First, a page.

Though the brick Castle van Arenberg can only be admired from its exterior (and you can, of course, wander through the open central courtyard), the nearby parkland is free to visit and provides the perfect spot in which to enjoy picnics during the summer months.
Liège-Guillemins railway station, Liège
Situated close to the borders with Germany and the Netherlands and located in the Wallonia region of Belgium, a train station may not be the first thing which springs to mind when considering the best of Belgium’s hidden gems.
However, step inside this feat of modern engineering on the fringes of Liège, the third-largest city in Belgium, and you’ll soon discover that there’s much more to this transport hub than meets the eye. Used by over 15,000 people on a daily basis, the station spans 160 metres in length and stands at 32 metres high. A fantastic blend of steel, glass, and white concrete, this Belgium hotspot is a must-visit for any keen architectural photographer.
The off the beaten path city of Hasselt
Though less frequented than many of the other large towns and cities in Belgium, Hasselt more than deserves a place on your Belgium bucket list. After all, every year in the springtime, a plethora of blossom trees bloom, including the ever-so-pretty cherry blossom.
During this time, a cherry blossom festival is held (full details here) and visitors and locals alike are treated to the chance to sit together or enjoy a picnic with friends beneath a stunning canopy of pink blooms. Otherwise, some of the best things to do in Hasselt include a medieval town centre and several museums, including one dedicated solely to Jenever!
Vlaeykensgang, a secret street in Antwerp
Known as Antwerpen in Flemish and Anvers in French, the beautiful port city of Antwerp is often overlooked in favour of more famous Belgian destinations such as Bruges or Brussels. However, scratch beneath the surface of this sprawling settlement and you’ll soon discover plenty of hidden gems worth seeing.
One of my favourites is steps away from the cathedral and its entryway is tucked away in plain sight. The secret alleyway of Vlaeykensgang dates all the way back to the 16th-century and comprises of tiny, leaning brick houses, quaint courtyard, and even a hidden restaurant; ‘t Hofke is a charming and romantic date night venue where you go for the ambience as opposed to the food!
Enjoy lunch in a former church in Ghent [CLOSED]
Though the city of Ghent itself is by no means a hidden gem of Belgium, there’s much more to discover should you opt to dig beneath the surface of this delightful settlement. After all, did you know that in the Holy Food Market, a former church turned food court, you can sip on cocktails, snack on takeaway, or enjoy romantic date nights? Please note that, as of 2019, the Holy Food Market in Ghent is permanently closed.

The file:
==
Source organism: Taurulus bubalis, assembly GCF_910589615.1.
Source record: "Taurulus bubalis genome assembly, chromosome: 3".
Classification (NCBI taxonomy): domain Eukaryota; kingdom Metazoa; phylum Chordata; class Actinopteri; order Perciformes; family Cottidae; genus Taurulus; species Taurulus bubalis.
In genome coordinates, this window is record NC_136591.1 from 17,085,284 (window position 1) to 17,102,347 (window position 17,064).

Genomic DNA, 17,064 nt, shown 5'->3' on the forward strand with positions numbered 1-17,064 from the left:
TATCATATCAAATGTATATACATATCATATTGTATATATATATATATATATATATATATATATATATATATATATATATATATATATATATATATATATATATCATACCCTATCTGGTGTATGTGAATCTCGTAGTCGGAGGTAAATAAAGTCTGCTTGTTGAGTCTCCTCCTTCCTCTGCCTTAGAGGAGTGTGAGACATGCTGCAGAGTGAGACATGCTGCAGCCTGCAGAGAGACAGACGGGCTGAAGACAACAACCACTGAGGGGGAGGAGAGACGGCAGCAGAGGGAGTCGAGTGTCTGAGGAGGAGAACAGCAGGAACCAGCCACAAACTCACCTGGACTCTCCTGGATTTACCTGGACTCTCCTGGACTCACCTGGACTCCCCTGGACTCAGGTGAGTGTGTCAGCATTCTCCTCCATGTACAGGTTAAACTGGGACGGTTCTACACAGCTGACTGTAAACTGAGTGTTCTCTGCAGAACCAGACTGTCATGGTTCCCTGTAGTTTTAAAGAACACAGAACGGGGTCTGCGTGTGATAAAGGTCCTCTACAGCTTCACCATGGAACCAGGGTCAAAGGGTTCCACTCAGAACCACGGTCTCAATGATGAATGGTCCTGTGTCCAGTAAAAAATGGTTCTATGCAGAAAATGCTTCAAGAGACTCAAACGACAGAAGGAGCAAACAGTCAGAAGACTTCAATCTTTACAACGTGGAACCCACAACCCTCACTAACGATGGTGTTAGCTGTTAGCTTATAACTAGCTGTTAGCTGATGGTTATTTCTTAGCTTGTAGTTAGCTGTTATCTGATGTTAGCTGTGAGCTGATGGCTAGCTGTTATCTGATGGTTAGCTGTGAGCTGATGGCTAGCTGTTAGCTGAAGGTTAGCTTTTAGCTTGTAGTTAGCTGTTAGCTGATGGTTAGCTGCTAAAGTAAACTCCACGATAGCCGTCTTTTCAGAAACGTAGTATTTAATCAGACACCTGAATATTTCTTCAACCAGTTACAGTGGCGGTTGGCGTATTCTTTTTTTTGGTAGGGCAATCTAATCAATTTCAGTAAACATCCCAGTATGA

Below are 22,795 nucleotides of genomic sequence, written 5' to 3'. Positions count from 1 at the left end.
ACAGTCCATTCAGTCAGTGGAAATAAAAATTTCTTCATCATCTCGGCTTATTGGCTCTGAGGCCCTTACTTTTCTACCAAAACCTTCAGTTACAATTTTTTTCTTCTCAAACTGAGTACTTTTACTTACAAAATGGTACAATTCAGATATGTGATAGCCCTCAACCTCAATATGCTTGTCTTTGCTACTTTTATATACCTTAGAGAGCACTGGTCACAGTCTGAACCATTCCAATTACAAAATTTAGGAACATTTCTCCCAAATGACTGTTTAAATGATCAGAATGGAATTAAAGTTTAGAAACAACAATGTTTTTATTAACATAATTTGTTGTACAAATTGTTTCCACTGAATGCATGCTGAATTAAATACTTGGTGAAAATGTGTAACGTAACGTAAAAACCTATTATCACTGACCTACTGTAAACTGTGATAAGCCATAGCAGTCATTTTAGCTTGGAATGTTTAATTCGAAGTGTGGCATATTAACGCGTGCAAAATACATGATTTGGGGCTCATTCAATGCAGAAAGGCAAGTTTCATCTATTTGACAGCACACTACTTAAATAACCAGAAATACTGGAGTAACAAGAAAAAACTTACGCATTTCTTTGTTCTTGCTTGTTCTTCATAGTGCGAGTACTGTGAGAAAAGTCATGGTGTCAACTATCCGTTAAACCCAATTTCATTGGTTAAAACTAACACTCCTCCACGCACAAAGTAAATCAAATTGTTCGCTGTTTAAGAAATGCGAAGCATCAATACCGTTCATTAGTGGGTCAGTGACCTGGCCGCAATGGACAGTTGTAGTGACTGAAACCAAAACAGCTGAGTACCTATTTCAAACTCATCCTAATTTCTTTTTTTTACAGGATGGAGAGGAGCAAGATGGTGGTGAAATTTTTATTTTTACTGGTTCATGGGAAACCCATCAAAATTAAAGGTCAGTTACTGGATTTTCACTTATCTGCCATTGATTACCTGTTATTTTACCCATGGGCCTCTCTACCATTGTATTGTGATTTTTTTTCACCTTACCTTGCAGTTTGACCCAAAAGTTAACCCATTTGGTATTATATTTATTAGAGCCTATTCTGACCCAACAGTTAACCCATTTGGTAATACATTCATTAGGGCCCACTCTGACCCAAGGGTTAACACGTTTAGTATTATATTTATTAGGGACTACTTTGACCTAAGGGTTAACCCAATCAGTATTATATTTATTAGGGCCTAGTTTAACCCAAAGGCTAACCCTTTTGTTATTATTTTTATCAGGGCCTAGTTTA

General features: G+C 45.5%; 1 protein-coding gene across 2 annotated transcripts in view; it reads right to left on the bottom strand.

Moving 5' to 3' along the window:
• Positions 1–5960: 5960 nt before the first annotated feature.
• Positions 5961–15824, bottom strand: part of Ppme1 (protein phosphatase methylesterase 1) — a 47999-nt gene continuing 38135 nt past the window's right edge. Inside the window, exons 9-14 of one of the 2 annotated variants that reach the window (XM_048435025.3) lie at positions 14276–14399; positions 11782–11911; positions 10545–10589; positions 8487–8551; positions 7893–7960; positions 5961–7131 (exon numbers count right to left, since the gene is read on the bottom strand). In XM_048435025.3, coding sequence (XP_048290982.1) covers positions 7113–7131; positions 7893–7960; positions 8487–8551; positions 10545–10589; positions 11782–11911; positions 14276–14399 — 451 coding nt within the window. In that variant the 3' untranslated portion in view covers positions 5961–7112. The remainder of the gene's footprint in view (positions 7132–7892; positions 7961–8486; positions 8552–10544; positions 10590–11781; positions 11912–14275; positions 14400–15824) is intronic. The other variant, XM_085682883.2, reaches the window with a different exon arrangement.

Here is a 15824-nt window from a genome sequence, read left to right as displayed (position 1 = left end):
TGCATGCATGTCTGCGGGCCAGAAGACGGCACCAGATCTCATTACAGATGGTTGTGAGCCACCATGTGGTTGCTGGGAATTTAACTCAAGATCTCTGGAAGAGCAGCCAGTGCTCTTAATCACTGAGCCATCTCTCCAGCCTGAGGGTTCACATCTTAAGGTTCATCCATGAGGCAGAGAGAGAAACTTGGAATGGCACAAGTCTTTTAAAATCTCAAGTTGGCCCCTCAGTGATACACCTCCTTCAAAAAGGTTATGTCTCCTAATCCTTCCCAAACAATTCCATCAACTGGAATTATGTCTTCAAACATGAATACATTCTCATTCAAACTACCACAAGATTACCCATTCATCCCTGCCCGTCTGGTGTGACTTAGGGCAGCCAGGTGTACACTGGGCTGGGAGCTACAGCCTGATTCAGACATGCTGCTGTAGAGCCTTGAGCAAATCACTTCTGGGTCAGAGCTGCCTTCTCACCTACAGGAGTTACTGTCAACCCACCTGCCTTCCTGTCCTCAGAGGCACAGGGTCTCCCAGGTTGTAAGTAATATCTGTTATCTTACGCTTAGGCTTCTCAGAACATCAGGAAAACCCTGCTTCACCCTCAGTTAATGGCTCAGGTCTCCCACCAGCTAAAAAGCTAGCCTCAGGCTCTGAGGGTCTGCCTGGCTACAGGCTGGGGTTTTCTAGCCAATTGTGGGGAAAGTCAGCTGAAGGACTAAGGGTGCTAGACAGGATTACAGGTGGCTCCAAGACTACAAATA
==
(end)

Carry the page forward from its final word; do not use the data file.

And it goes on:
Reading Between the Lines, Limburg
Set deep in the heart of the Limburg countryside, an area best-known for its flowering fruit trees and rolling green hills, Reading Between the Lines is a fantastic secret spot that will charm architecture enthusiasts and nature lovers alike.
Best reached if you have access to a car (transport links in the area are limited), then you’ll soon discover that one of the best secrets spots in Belgium is that of this unusual sculpture. Inspired by the pretty stone chapel that can be spied in the distance behind the installation, the art piece was installed by the pair in 2011, together with art museum Z33.
Black tower, St. Catherine’s Church
Of all the secret spots in Belgium, there’s no shortage of hidden gems to discover when it comes to the capital city of Brussels. Situated in the shadow of the 19th-century built St. Catherine’s Church, Black Tower is a medieval turret that looks like it’s been plucked straight out of a fairytale. Surrounded by incredibly modern apartment blocks, the ‘Tour Noire’ as it is so-called in French is the sole surviving tower of the 13th-century fortifications that once encircled Brussels.
Abbaye de Villers
Nestled deep in the heart of the Walloon-Brabant countryside, the former Cistercian Abbaye de Villiers can be found in the town of Villers-la-Ville. Founded mid-way through the 12th-century, the Abbey was then an important seat of power in the region before eventually being abandoned at the end of the 18th-century.
Today, the romantic ruins of the Abbey can be visited in the French-speaking region of Wallonia and even be seen as a day trip from Brussels. While a car will offer you more flexibility with your schedule, taking the train from Brussels to Villers-la-Ville will deposit you just a couple of kilometres away from the abbey. Check here for further information about visiting Abbaye de Villers.
Photo by Karen from Wanderlustingk.com
The picturesque town of Dinant
Though less of a Belgium hidden gem these days than just a few years ago, Dinant still remains a must-see for those who are looking to enjoy the best that the country has to offer. Located alongside the banks of the River Meuse, the same river which wends its way through French settlements such as Verdun and Charleville-Mézières, this colourful town has something to offer for every budget.
After all, between boutique stays and sampling the local cuisine, there are plenty of attractions worth checking out. All in all, some of the best things to do in Dinant include touring the Renaissance Castle of Freÿr, marvelling at the views from the Dinant Citadel, and being amazed by the Grotte La Merveilleuse. Check here for further information about visiting Dinant!
The fishing town of Nieuwpoort, Northern Belgium
Tucked away in the Northern part of Belgium, the charming town of Nieuwpoor is easily one of the country’s best-kept secrets. Boasting highlights such as a beach complete with marina, other things to do in Nieuwpoort include a beach walk promenade, beach sailing, and the Nature reserve of De IJzermonding.